Categories: News

Test Dacia Sandero, Hyundai i20 and Opel Corsa: does the cheap Sandero still fall through the basket?

We mentioned it before: the Dacia Sandero is much cheaper than the Hyundai i20 and the Opel Corsa. It will save you thousands of euros. Then the question quickly arises in the suspicious car buyer: “Where is the catch?” Maybe in driving characteristics?

But let’s start with the Hyundai i20. The previous model was not wrong, and the current generation takes it even further. We’re not just talking about the fun he gives you in creep-through-sneak-through city traffic.



The Hyundai i20 offers so much driving pleasure

The Korean also puts a smile on the driver’s face on winding country roads. Aided by the direct and precise steering and the sticky Michelin Pilot Sport 4 tires, you can lace up corners with ease. Even at high cornering speeds, the finely tuned chassis keeps the body leaning within limits.

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We consciously push the limits on our test track. Only when we make it very furious, does the rear want to take a step to the side in a tight bend. Then the ESP kicks in and the car is forced back into line.



The ESP of the Opel Corsa is a botterik

The Opel Corsa behaves slightly more neutrally, but it also offers less steering precision than the Hyundai i20. Nevertheless, it allows a smooth driving style, which the average driver will certainly appreciate. But woe betide, if the ESP has the slightest suspicion that things could go wrong. Then the stability system lets the man or woman behind the wheel know that it has been nice enough with rather blunt braking interventions.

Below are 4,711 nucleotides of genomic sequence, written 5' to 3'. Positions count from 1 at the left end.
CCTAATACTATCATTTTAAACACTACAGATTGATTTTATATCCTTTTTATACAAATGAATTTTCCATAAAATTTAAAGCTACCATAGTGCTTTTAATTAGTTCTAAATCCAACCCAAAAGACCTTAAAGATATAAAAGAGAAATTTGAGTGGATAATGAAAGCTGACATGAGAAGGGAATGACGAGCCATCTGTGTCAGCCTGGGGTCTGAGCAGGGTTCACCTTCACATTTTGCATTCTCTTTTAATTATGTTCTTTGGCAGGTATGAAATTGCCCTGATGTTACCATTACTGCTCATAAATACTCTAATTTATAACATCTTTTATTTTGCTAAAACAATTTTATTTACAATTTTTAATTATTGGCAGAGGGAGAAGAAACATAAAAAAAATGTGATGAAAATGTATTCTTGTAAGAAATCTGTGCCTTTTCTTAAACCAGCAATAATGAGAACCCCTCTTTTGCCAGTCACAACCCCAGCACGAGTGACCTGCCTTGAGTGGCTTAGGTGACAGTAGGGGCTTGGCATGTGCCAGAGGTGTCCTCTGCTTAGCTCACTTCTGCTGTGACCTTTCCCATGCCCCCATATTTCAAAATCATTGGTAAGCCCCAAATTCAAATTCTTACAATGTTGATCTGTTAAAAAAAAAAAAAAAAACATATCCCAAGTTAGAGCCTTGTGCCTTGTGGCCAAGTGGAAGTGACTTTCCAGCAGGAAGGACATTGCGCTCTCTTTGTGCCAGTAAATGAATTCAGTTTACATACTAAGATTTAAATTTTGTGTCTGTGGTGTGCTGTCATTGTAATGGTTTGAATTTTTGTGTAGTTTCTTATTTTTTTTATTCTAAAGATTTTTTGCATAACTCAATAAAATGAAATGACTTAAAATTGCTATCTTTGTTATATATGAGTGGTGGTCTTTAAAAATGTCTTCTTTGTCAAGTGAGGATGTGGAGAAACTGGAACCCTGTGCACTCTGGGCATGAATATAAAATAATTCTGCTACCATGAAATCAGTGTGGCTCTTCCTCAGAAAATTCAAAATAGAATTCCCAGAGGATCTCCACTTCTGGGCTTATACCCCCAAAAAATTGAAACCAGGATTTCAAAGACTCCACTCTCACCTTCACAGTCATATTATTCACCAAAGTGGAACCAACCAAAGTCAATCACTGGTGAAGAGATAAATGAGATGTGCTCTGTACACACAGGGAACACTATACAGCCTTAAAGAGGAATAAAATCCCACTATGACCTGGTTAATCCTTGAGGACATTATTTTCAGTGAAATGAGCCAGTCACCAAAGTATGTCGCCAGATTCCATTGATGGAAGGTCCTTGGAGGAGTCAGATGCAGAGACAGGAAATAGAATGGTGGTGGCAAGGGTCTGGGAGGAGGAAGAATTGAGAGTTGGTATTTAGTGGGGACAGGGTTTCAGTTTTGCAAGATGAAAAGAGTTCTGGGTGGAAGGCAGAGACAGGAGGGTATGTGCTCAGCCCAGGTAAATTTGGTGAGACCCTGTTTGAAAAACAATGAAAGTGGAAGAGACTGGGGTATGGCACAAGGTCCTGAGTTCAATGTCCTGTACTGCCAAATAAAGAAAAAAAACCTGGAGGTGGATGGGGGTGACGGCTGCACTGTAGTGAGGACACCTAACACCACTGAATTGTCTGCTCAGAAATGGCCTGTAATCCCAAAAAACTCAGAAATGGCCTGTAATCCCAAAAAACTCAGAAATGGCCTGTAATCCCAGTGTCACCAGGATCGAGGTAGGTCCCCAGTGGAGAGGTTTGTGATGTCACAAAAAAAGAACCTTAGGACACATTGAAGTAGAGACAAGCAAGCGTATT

No fear sweat or goosebumps in the Sandero

In the Dacia Sandero you are much less challenged to round corners at the highest possible speed. For example, you have to turn the wheel a lot to change course. On a winding route, the Sandero is also clearly more ‘wobbly’ than the Hyundai i20 and the Opel Corsa. Drivers who take a corner too fast will experience understeer: the Sandero seeks out the outside of the corner. Yet the Romanian drives a lot more dynamically than its predecessors. However, he will never give you goosebumps, chills or fear sweats. Not even if you have to make a panic stop, although the Dacia can be brought to a halt a little slower than its competitors. Still, a braking distance of 34.7 meters (from 100 km/h) is an excellent result.


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